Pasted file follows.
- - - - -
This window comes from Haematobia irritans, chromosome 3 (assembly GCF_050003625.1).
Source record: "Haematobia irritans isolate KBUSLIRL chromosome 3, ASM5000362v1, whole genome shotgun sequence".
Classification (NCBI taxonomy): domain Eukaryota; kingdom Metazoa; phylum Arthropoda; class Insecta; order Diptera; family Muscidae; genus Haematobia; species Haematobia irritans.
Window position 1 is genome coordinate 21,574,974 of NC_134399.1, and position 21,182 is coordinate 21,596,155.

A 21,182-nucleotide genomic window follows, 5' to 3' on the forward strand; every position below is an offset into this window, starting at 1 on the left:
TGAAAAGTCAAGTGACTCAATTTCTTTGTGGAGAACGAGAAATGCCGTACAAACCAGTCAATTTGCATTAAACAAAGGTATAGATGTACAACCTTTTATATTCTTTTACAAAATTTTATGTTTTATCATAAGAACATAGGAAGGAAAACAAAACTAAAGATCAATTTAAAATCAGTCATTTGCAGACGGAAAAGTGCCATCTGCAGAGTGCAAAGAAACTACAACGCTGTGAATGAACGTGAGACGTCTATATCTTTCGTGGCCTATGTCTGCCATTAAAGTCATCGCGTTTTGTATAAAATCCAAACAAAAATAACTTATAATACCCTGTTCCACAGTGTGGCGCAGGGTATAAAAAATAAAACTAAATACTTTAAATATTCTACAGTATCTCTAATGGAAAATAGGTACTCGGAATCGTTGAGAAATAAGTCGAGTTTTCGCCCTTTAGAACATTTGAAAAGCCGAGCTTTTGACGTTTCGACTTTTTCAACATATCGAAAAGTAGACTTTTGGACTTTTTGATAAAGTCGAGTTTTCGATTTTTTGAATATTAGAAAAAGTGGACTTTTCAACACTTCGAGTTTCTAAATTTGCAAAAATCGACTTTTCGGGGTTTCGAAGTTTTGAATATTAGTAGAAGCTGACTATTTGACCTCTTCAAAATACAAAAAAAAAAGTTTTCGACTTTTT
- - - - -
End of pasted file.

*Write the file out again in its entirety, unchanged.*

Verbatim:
This window comes from Haematobia irritans, chromosome 3 (assembly GCF_050003625.1).
Source record: "Haematobia irritans isolate KBUSLIRL chromosome 3, ASM5000362v1, whole genome shotgun sequence".
Classification (NCBI taxonomy): domain Eukaryota; kingdom Metazoa; phylum Arthropoda; class Insecta; order Diptera; family Muscidae; genus Haematobia; species Haematobia irritans.
Window position 1 is genome coordinate 21,574,974 of NC_134399.1, and position 21,182 is coordinate 21,596,155.

A 21,182-nucleotide genomic window follows, 5' to 3' on the forward strand; every position below is an offset into this window, starting at 1 on the left:
TGAAAAGTCAAGTGACTCAATTTCTTTGTGGAGAACGAGAAATGCCGTACAAACCAGTCAATTTGCATTAAACAAAGGTATAGATGTACAACCTTTTATATTCTTTTACAAAATTTTATGTTTTATCATAAGAACATAGGAAGGAAAACAAAACTAAAGATCAATTTAAAATCAGTCATTTGCAGACGGAAAAGTGCCATCTGCAGAGTGCAAAGAAACTACAACGCTGTGAATGAACGTGAGACGTCTATATCTTTCGTGGCCTATGTCTGCCATTAAAGTCATCGCGTTTTGTATAAAATCCAAACAAAAATAACTTATAATACCCTGTTCCACAGTGTGGCGCAGGGTATAAAAAATAAAACTAAATACTTTAAATATTCTACAGTATCTCTAATGGAAAATAGGTACTCGGAATCGTTGAGAAATAAGTCGAGTTTTCGCCCTTTAGAACATTTGAAAAGCCGAGCTTTTGACGTTTCGACTTTTTCAACATATCGAAAAGTAGACTTTTGGACTTTTTGATAAAGTCGAGTTTTCGATTTTTTGAATATTAGAAAAAGTGGACTTTTCAACACTTCGAGTTTCTAAATTTGCAAAAATCGACTTTTCGGGGTTTCGAAGTTTTGAATATTAGTAGAAGCTGACTATTTGACCTCTTCAAAATACAAAAAAAAAAGTTTTCGACTTTTT